Interview with Editor In Chief Jos van der Sman

As the Editor In Chief of Get Published magazine, Jos van der Sman knows that getting your words in print is no small feat. Many writers spend year upon year attempting to get published in some way, shape or form, and have to face a myriad of rejections along the way.

If you’re looking to get your first book published, it’s important to give yourself every possible opportunity for success. Learn as much as you can, be open to listening to experts, and know that it’s not a quick process. Jos shares some key tips with writers who are new to the business in the hopes to help them reach their goals sooner, rather than later.

When should writers send their manuscript in to a publisher?

Manuscripts should only be sent in after people have received feedback. In particular, after a manuscript has been submitted to an Editor, and after the author has re-drafted the original. It may need several drafts, depending on the results of the feedback.

Is there a certain number of drafts that should be completed first?

There’s no set number, but it needs to be more than one. NEVER send a 1st draft to a publisher – it is a recipe for disaster! You need to be confident of a positive response, so anything you can do to enhance its appeal is worth trying.

Another method to improve your technique is to enter a writing competition – if you actually manage to get a prize, this will be terrific for your self-esteem (and can also be good for your pocket!).

What are some ways that writers can ensure their work is ready to be seen by an editor?

If a manuscript has had positive feedback from several people, especially from a sample of the target audience, it should be ready.

Find out why people like your work, and if they suggest improvements (e.g. changing the tense or changing to a 1st or 3rd person point of view) just try them out – you can be pleasantly surprised. A small change can matter!

Are there ways to get advice from knowledgeable people?

Yes; a good start is to join a writer’s group. Also, doing an online writing course is very useful. It’s even better to have done a TAFE or university course in Creative Writing. Hiring an editor is another way to get really helpful advice.

How much does this cost, on average?

This varies significantly, but you’re often looking at about $700 – $800 for an editor to thoroughly comment on your whole book.

If publishers like a manuscript, is the author’s writing job done?

No, usually more work is required. It depends on how much preparation has been done before the manuscript was submitted. If the work is ready to be published, authors may still be asked to submit another draft, possibly for a very good reason (e.g. legal issues or defamation). Another issue may be that the work is too long (or too short) for its genre.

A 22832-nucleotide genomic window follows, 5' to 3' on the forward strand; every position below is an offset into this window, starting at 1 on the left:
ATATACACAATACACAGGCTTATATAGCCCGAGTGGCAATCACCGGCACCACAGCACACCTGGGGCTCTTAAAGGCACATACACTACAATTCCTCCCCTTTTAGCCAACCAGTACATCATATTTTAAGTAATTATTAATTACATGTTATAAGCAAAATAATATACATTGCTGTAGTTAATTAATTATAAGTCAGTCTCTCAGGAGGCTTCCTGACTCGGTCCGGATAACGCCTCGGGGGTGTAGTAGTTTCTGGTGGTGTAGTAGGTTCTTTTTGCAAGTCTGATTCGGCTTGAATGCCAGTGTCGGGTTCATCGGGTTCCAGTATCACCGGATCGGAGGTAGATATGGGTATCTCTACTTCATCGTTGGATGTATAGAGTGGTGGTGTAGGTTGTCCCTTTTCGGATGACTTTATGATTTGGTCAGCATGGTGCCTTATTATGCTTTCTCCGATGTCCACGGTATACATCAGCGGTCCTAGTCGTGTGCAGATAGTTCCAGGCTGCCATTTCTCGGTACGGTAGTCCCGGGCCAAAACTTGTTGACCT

What should authors do if they receive feedback they don’t like, and/or didn’t expect?

If you are an author who wants to improve, any feedback you get will be useful. What you do with that is up to you, but looking for consistency in the feedback is crucial to your success.

If many people say similar things to you, that will be a good pointer that there could be a problem. Feedback by its very nature consists of both negative and positive comments. Its effectiveness will be enhanced by how it is given.

For example, in Toastmasters, the organisation that teaches public speaking, feedback comprises the following components:

  • A positive affirmation of how good you think the work is.
  • One or two suggestions for improvement.
  • A summary, framed in positive terms, of your overall impression of the talk.

When it comes to writing, this “sandwich” method is also often used. It is always important for those critiquing work to explain and emphasise WHY they found something to be well done.

How can writers make their work more interesting to publishers?

There are a few elements to this. Writers need to be doing lots of preparation, and verifying that their genre is suitable to their work, and that they are reaching their target audience. In non-fiction, the use of humour, personal stories, anecdotes, and especially the layout of your work is critical, too.

In fiction, as a minimum you must have:

1. An opening
2. Character development
3. Plot
4. Conflict
5. Logical sequence of events
6. Resolution of issues
7. Final scene

If you are interested in getting ahead and would like more from Jos, email